A childcare centre helps parents find quality care for their children. They also provide a safe, nurturing environment for children to learn and grow.
A childcare centre is an environment where they can create new friendships, develop social skills, and expand their minds.
To do this successfully, the centre needs to meet certain standards. To learn more about it, read this article.
What Is Meant by Child Care Centre
A child care centre is a facility that provides care for children while their parents are working. The type of care provided at these facilities can vary, but most centres provide education, meals, and a safe environment for children to play in.
There are many different types of child care centres, including:
- public or private daycare centres (which are often run by the government)
- preschools (these are specialised daycare centres that offer educational programs for children)
- private family child cares (these are homes where people care for children in their own homes)
What Is the Purpose of a Child Care Centre
A childcare centre is an institution that provides care for children of all ages, usually between the ages of 6 weeks and 12 years. The centre may be privately owned, operated, publicly owned, or run by a non-profit organisation.
A childcare centre staff typically includes teachers specialising in early childhood education. They can also include doctors, nurses, psychologists, speech therapists and other health professionals who provide medical care for children enrolled in the program.
In addition to these services, some centres offer an educational component that allows children to receive educational instruction while being cared for at the centre. In some cases, this might mean providing books or toys that can help stimulate learning.
However, it could also mean providing formal lessons from teachers specialising in early childhood education. Additionally, some centres offer activities such as sports teams or dance classes as part of their curriculum.
Childcare centres are popular among parents who need child care for their young children while they work or attend school themselves or because they have difficulty finding someone else willing or able to watch their child during the day.
What Happens in a Childcare Centre
Daycare centres are a great place to find fun.
They’re also a great place to find friends, learn new skills, and make memories you can cherish for years to come.
If you’re lucky enough to have your kids in a daycare centre, here are some fun things that can happen:
- Your child might learn how to play with others.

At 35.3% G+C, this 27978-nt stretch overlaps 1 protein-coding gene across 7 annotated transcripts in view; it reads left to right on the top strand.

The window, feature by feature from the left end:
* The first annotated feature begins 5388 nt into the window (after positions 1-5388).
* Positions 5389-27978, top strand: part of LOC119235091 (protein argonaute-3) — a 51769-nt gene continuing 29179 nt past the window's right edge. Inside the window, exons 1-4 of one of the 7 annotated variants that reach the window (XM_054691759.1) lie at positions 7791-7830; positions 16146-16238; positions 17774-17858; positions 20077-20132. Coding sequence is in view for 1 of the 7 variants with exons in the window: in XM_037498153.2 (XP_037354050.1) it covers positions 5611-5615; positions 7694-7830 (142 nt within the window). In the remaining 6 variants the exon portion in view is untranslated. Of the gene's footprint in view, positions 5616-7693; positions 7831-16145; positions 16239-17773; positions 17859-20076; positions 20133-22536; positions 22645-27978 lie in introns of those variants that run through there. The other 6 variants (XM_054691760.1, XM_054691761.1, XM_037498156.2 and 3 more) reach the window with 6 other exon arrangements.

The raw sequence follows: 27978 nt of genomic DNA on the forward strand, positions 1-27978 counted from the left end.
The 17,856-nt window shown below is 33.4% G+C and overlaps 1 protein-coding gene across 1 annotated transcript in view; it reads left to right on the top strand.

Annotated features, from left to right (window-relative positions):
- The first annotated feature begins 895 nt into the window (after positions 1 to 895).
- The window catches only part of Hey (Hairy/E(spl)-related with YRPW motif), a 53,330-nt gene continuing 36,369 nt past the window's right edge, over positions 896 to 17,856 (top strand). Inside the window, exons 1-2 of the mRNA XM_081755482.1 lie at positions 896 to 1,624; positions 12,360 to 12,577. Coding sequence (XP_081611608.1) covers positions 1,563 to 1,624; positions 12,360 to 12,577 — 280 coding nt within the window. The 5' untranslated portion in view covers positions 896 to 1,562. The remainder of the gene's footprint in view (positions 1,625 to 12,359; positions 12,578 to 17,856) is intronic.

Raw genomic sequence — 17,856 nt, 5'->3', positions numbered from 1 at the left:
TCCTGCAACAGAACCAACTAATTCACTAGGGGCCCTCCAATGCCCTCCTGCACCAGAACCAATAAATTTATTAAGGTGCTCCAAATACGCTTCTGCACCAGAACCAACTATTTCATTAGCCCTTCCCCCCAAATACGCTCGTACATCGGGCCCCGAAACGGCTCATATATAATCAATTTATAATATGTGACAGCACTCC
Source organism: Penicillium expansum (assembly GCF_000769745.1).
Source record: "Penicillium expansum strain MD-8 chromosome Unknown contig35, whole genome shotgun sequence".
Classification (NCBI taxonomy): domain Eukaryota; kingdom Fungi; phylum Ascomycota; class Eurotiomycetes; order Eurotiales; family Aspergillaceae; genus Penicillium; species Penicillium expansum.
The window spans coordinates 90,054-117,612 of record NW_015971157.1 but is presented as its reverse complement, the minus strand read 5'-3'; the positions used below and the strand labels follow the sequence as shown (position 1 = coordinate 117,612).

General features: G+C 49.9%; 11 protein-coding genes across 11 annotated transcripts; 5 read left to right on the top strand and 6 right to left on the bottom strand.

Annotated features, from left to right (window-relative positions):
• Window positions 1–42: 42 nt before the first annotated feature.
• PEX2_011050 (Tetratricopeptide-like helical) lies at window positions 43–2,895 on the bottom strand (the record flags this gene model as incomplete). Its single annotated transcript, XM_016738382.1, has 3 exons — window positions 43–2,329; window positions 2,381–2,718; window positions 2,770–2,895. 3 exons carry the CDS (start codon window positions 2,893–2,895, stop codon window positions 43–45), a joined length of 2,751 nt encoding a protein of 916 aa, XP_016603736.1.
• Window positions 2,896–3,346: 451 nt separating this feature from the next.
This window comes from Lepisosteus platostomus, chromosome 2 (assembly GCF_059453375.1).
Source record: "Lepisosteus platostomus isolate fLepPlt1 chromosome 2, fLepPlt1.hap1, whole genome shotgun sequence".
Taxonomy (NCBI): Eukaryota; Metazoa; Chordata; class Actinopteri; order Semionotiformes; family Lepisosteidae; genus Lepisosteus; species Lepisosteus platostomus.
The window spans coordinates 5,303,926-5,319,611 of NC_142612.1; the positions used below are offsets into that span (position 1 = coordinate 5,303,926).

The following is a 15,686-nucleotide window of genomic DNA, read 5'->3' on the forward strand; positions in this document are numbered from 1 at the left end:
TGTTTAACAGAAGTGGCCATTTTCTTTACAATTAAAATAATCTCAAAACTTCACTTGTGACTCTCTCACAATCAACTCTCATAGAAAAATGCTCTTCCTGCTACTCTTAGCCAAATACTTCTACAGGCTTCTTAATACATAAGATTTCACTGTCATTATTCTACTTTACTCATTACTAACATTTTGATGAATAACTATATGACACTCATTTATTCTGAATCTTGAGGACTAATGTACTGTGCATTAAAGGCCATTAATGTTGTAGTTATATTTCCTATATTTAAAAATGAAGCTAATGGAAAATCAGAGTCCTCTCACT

- They might learn how to share toys and other items with other children in the class.
- They might also learn how to interact with other adults in the room (teachers, aides, etc.).
- Your child might learn about numbers and letters from their teachers or other adults at the centre during circle time or other activities such as crafts or cooking classes where everyone gathers together as a group around tables or desks where they work on activities together as one big team working towards a common goal (something like drawing pictures together using crayons).
What to Consider in Choosing a Childcare Centre
Government-run or private
The Ministry of Community Development, Youth and Sport (MCYS) oversees the setting up child care centres in Singapore. All childcare centres in Singapore must be licensed and comply with all regulations stipulated by MCYS.
However, even though MCYS has stipulated requirements, do note that centres have the autonomy to adopt their curriculum design.
Determine how much you can afford to pay for the daycare centre services. Are you willing to pay more to ensure your child’s needs and safety while you are away at work?
Or are you working with a small budget? Be clear about this before you begin your search.
Location of a childcare centre
Choose the area where the child care centre should be located. Should it be near your workplace or your home? Whatever you decide, it should be somewhere you can easily access that will be convenient for you and your spouse.
When you have identified the daycare centres in the most accessible or convenient location, visit each one personally.
Look around carefully and ask the administrator if the centre has a license or is accredited by a government agency or organisation that oversees child care facilities.